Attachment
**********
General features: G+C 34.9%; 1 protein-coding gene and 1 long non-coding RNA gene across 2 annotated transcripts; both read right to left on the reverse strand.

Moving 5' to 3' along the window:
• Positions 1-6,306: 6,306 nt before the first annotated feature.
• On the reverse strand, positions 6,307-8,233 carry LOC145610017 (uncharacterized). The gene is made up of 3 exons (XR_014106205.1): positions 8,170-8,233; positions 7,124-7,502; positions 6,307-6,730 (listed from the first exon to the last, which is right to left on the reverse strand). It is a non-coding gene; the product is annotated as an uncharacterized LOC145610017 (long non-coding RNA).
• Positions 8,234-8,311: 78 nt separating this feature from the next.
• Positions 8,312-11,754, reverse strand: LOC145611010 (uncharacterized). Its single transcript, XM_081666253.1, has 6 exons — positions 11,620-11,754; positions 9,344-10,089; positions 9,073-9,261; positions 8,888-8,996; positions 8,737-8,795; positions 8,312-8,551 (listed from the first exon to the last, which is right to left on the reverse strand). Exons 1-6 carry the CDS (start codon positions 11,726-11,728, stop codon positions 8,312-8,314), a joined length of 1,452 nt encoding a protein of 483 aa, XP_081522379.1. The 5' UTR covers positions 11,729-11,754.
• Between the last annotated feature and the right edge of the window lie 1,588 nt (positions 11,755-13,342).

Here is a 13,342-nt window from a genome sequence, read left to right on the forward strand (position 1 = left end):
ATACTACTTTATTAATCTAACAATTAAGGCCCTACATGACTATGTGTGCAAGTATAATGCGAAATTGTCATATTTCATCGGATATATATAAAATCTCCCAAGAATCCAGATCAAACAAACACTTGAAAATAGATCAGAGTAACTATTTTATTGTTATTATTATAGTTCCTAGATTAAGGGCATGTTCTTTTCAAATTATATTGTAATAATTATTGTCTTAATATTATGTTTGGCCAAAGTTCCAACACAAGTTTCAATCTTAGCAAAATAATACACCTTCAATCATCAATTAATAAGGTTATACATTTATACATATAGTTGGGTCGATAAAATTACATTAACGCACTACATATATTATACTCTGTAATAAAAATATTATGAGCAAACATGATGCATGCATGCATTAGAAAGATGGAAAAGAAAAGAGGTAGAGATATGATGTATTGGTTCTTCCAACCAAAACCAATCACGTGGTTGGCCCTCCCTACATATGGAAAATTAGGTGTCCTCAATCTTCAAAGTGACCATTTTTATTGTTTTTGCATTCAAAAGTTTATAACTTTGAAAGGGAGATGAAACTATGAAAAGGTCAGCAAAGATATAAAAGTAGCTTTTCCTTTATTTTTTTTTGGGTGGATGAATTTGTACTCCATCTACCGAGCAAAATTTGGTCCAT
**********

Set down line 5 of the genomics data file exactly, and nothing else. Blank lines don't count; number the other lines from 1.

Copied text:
• Positions 8,234-8,311: 78 nt separating this feature from the next.